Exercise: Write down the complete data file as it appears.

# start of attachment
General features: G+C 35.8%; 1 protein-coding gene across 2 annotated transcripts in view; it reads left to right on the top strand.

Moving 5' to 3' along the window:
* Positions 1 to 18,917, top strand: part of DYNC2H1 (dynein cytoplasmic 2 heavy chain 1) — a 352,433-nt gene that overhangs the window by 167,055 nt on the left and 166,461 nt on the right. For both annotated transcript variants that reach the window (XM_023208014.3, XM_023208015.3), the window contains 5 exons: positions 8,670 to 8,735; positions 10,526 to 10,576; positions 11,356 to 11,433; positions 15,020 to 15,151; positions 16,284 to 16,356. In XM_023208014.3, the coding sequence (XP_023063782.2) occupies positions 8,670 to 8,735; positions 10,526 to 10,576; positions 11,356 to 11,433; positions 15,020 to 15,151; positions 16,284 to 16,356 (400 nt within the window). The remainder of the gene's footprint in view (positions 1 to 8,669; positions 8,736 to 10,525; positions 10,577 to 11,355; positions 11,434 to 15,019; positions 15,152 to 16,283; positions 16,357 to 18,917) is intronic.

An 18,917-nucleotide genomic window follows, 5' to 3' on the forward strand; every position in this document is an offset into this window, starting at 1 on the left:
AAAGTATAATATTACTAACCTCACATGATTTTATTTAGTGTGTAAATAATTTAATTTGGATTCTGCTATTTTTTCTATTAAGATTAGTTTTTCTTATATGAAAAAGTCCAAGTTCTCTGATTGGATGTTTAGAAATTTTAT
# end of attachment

General features: G+C 35.8%; 1 protein-coding gene across 2 annotated transcripts in view; it reads left to right on the top strand.

Moving 5' to 3' along the window:
* Positions 1 to 18,917, top strand: part of DYNC2H1 (dynein cytoplasmic 2 heavy chain 1) — a 352,433-nt gene that overhangs the window by 167,055 nt on the left and 166,461 nt on the right. For both annotated transcript variants that reach the window (XM_023208014.3, XM_023208015.3), the window contains 5 exons: positions 8,670 to 8,735; positions 10,526 to 10,576; positions 11,356 to 11,433; positions 15,020 to 15,151; positions 16,284 to 16,356. In XM_023208014.3, the coding sequence (XP_023063782.2) occupies positions 8,670 to 8,735; positions 10,526 to 10,576; positions 11,356 to 11,433; positions 15,020 to 15,151; positions 16,284 to 16,356 (400 nt within the window). The remainder of the gene's footprint in view (positions 1 to 8,669; positions 8,736 to 10,525; positions 10,577 to 11,355; positions 11,434 to 15,019; positions 15,152 to 16,283; positions 16,357 to 18,917) is intronic.

An 18,917-nucleotide genomic window follows, 5' to 3' on the forward strand; every position in this document is an offset into this window, starting at 1 on the left:
AAAGTATAATATTACTAACCTCACATGATTTTATTTAGTGTGTAAATAATTTAATTTGGATTCTGCTATTTTTTCTATTAAGATTAGTTTTTCTTATATGAAAAAGTCCAAGTTCTCTGATTGGATGTTTAGAAATTTTAT